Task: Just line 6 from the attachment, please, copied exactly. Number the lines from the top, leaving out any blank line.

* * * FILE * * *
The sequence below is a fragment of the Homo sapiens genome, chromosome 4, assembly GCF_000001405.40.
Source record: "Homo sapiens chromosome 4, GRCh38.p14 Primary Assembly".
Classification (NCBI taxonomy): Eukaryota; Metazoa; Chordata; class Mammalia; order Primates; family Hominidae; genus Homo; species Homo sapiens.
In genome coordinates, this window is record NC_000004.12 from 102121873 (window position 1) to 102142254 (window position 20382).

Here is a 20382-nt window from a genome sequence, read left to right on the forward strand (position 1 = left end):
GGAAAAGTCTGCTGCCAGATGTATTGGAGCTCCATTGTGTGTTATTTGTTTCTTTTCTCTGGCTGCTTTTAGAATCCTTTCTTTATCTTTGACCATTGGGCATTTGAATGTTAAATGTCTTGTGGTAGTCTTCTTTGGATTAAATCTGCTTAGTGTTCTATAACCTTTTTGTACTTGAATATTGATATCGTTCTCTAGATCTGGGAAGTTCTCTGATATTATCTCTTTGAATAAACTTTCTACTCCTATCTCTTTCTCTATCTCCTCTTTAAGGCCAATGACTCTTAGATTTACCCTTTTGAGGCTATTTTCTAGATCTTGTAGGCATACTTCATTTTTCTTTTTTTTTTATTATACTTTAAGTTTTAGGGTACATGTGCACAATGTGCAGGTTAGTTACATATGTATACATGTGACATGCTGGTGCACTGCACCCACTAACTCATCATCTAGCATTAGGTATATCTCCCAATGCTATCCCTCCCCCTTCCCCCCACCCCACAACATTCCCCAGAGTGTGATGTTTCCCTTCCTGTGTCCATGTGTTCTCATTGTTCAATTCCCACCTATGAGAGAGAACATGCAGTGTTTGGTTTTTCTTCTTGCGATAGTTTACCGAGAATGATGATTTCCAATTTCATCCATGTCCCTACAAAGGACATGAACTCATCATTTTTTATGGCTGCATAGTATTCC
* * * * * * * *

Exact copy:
GGAAAAGTCTGCTGCCAGATGTATTGGAGCTCCATTGTGTGTTATTTGTTTCTTTTCTCTGGCTGCTTTTAGAATCCTTTCTTTATCTTTGACCATTGGGCATTTGAATGTTAAATGTCTTGTGGTAGTCTTCTTTGGATTAAATCTGCTTAGTGTTCTATAACCTTTTTGTACTTGAATATTGATATCGTTCTCTAGATCTGGGAAGTTCTCTGATATTATCTCTTTGAATAAACTTTCTACTCCTATCTCTTTCTCTATCTCCTCTTTAAGGCCAATGACTCTTAGATTTACCCTTTTGAGGCTATTTTCTAGATCTTGTAGGCATACTTCATTTTTCTTTTTTTTTTATTATACTTTAAGTTTTAGGGTACATGTGCACAATGTGCAGGTTAGTTACATATGTATACATGTGACATGCTGGTGCACTGCACCCACTAACTCATCATCTAGCATTAGGTATATCTCCCAATGCTATCCCTCCCCCTTCCCCCCACCCCACAACATTCCCCAGAGTGTGATGTTTCCCTTCCTGTGTCCATGTGTTCTCATTGTTCAATTCCCACCTATGAGAGAGAACATGCAGTGTTTGGTTTTTCTTCTTGCGATAGTTTACCGAGAATGATGATTTCCAATTTCATCCATGTCCCTACAAAGGACATGAACTCATCATTTTTTATGGCTGCATAGTATTCC